The Eighth Story. Nineteen Years Later.
Based on an original new story by J.K. Rowling, Jack Thorne, and John Tiffany, a new play by Jack Thorne, Harry Potter and the Cursed Child - Parts I & II (Special Rehearsal Edition): The Official Script Book of the Original West End Production is the eighth story in the Harry Potter series and the first official Harry Potter story to be presented on stage. The play will receive its world premiere in London’s West End on July 30, 2016.
It was always difficult being Harry Potter and it isn’t much easier now that he is an overworked employee of the Ministry of Magic, a husband and father of three school-age children.
While Harry grapples with a past that refuses to stay where it belongs, his youngest son Albus must struggle with the weight of a family legacy he never wanted. As past and present fuse ominously, both father and son learn the uncomfortable truth: sometimes, darkness comes from unexpected places.
This Special Rehearsal Edition will be available to purchase until early 2017, after which a Definitive Edition of the script will go on sale.
There will be spoilers, read at your own risk.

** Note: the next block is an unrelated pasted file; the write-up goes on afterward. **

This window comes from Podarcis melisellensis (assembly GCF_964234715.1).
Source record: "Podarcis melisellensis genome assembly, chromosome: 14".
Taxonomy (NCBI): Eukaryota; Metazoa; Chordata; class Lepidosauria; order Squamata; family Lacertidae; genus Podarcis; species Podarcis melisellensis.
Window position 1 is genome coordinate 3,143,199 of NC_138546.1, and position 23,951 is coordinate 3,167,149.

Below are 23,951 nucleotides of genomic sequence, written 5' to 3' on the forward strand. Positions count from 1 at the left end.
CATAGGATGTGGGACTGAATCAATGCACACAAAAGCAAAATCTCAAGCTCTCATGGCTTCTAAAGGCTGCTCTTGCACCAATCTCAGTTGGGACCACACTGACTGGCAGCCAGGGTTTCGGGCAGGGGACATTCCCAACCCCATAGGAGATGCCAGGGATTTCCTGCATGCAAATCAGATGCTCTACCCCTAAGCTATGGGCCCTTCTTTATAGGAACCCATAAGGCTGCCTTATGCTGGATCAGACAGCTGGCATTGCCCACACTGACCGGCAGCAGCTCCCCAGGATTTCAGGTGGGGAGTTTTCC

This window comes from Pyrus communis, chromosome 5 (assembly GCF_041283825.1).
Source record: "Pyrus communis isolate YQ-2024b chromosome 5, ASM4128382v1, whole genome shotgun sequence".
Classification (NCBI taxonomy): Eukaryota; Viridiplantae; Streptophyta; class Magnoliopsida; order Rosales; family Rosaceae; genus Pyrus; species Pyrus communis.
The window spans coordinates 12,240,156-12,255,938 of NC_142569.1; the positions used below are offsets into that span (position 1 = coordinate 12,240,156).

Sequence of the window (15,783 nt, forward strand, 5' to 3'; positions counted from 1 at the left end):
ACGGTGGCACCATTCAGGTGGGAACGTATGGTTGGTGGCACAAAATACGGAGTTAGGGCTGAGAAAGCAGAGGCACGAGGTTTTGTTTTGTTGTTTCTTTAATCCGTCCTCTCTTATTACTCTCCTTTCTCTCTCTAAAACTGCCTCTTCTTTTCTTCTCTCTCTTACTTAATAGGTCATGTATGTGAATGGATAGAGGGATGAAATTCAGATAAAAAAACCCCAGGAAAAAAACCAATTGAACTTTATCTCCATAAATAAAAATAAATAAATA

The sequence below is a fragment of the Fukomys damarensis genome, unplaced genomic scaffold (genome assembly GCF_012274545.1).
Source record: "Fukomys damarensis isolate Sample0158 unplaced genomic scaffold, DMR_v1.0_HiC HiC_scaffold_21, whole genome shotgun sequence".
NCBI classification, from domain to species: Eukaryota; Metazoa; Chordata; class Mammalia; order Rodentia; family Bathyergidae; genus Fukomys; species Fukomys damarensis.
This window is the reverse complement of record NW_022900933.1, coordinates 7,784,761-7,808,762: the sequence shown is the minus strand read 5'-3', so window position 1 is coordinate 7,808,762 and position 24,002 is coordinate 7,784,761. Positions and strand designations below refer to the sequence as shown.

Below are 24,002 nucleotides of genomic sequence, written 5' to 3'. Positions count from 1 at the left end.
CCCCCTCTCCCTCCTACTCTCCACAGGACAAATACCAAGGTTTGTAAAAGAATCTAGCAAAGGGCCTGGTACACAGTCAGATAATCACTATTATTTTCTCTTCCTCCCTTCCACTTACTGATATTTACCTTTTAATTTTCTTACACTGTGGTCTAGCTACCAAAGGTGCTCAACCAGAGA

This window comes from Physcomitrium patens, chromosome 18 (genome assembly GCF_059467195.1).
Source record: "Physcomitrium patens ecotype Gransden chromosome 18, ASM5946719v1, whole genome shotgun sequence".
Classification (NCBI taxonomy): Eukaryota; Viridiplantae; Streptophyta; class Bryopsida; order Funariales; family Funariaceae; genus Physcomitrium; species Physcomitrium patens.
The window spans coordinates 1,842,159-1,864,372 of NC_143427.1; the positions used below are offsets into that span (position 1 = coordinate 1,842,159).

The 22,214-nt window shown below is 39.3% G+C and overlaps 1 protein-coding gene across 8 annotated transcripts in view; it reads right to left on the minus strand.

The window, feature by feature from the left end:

Series: Harry Potter (#8)
Release Date: 31 July, 2016
Edition: Hardback (Special Rehearsal Script Edition)
Rating: ★☆☆☆☆Review Written: 11 August, 2016
Harry Potter and the Curse Child touted to be the final 'book' in the series and definitively close the door on Harry's life after Hogwarts hardly lives up to the hype. Though I'd already read many places where Rowling had stated multiple times that it would be the script from the London-based stage play, I still held a small amount of hope since it was being classified as 'the 8th Story' that might build upon the unsatisfying epilogue of the seventh novel. Sadly, the 'book' is just that, the script of a play written as a collaboration between J. K. Rowling, John Tiffany, and Jack Thorne though I'm uncertain how much of the writing was truly done by Rowling.